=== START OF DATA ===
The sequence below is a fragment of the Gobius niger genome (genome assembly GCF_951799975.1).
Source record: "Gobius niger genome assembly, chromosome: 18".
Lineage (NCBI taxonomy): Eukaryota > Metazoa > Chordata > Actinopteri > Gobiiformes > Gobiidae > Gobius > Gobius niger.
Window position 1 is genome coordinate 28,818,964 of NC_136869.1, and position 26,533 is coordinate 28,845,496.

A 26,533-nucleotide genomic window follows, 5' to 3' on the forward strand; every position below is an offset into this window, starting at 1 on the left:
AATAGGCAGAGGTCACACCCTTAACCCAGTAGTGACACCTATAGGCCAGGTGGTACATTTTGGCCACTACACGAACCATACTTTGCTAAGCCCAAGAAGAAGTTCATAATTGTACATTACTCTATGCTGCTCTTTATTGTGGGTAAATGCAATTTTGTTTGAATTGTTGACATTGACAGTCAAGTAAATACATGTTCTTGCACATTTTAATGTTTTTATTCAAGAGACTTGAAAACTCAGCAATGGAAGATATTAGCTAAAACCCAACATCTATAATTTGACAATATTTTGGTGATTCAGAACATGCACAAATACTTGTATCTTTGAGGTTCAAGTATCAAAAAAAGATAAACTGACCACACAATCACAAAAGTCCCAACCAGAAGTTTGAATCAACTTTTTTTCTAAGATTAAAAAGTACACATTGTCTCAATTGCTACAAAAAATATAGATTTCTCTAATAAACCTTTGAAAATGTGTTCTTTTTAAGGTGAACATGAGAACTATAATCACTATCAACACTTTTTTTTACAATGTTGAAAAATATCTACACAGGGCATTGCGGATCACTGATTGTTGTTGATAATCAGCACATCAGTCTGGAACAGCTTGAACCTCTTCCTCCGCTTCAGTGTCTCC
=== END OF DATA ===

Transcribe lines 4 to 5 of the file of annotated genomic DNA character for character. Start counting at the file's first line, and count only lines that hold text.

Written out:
Window position 1 is genome coordinate 28,818,964 of NC_136869.1, and position 26,533 is coordinate 28,845,496.

A 26,533-nucleotide genomic window follows, 5' to 3' on the forward strand; every position below is an offset into this window, starting at 1 on the left: